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Chances 'Missed' To Prevent Baby's Death
Opportunities to prevent the death of an 11-month-old boy murdered by his mother were missed, an inquiry has found.
A serious case review has concluded Callum Wilson, who suffered broken bones, was blinded and sustained a brain injury, was let down by authorities. He died in March, 2011.
His 25-year-old mother Emma Wilson, from Windsor, Berkshire, was jailed for life with a minimum term of 14 years in January for his murder.
The review, carried out by Windsor and Maidenhead Local Safeguarding Children Board (LSCB), identified a number of missed opportunities to protect Callum and his brother and suggested the risks to them were underestimated by authorities.
As with her first child, Wilson showed no physical signs of pregnancy and was able to keep Callum's birth a secret. He was put into foster care after he was born but returned to his mother's home in November 2010.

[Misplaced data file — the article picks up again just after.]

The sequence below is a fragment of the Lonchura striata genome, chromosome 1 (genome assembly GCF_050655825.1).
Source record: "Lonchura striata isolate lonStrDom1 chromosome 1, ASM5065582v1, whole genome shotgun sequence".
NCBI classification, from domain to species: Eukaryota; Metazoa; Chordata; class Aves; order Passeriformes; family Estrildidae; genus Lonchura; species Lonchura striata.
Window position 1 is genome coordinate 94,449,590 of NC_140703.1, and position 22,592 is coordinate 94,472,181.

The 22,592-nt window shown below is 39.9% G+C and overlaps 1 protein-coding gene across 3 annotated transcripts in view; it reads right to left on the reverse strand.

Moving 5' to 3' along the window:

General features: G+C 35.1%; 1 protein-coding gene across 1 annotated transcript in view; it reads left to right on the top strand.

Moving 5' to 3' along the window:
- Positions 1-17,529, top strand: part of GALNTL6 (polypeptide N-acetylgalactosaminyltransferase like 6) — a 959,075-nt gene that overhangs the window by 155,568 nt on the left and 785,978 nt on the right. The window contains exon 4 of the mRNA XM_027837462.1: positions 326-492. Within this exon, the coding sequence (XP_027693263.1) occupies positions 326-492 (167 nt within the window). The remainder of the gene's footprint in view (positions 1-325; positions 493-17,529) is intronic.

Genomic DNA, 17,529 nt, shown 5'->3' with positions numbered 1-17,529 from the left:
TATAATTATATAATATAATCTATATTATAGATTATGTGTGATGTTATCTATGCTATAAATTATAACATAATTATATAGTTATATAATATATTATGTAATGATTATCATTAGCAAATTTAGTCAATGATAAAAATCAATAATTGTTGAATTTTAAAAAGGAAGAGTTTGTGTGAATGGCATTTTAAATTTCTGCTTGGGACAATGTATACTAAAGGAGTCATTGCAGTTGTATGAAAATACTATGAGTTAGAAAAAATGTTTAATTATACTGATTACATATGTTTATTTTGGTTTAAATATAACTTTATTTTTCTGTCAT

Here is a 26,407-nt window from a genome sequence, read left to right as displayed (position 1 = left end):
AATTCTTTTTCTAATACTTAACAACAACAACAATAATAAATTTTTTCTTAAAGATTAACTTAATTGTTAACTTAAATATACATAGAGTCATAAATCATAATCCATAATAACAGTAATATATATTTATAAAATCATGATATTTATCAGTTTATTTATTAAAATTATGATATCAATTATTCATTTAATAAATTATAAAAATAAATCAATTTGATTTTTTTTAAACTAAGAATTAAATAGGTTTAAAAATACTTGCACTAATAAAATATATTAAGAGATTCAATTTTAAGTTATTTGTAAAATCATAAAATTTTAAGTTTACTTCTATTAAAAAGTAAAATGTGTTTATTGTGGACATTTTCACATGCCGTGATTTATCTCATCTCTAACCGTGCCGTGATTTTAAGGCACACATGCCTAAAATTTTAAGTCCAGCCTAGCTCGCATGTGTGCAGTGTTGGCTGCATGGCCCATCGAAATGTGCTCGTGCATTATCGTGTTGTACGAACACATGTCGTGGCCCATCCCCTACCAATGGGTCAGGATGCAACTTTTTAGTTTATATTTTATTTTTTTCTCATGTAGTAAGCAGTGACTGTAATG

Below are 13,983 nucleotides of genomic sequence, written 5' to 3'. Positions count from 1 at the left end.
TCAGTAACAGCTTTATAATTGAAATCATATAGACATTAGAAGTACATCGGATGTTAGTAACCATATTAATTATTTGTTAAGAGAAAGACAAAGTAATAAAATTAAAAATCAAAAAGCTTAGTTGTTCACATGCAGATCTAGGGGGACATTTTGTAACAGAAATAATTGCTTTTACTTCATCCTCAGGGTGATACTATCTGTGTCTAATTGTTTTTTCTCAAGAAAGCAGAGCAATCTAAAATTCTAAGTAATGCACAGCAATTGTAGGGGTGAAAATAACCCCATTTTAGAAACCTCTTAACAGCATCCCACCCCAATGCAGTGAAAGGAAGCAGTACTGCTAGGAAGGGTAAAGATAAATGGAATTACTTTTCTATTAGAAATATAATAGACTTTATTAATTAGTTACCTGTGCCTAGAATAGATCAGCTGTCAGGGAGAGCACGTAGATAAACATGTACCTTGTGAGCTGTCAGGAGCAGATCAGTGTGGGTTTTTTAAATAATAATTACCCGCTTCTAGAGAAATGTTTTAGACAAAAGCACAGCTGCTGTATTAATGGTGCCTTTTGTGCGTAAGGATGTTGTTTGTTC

The report said the pattern of two concealed pregnancies "should without doubt have led professionals to be curious about the mother's personality and mental health, even if superficially she was offering good care".
Other failings included not sharing key information with other professionals, and not recognising the "potential significance" of bruising and scratching on a baby.
Donald McPhail, chairman of the LSCB, expressed "collective regret" the risks to Callum were not identified and action taken to protect him.
A joint statement issued by Windsor and Maidenhead Council and health agencies, said: "Little Callum Wilson's death in March 2011 was a terrible tragedy and all the agencies involved express our sincere sympathy to those who loved him during his very short life.
"Changes have been made to strengthen our policies and procedures, for example formal reporting of bruising in very young children and a new policy on concealed pregnancies.
"In the years since Callum's death we have continued to strengthen our procedures beyond the recommendations of the report as we work in partnership to protect children.
"We can never guarantee the total safely of every child who comes into our care or seeks our help. However, we can work to ensure that, as far as possible, the mistakes made in Callum's case will not be repeated and that staff are given all the necessary support, training and guidance to enable them to deliver the service that every child deserves."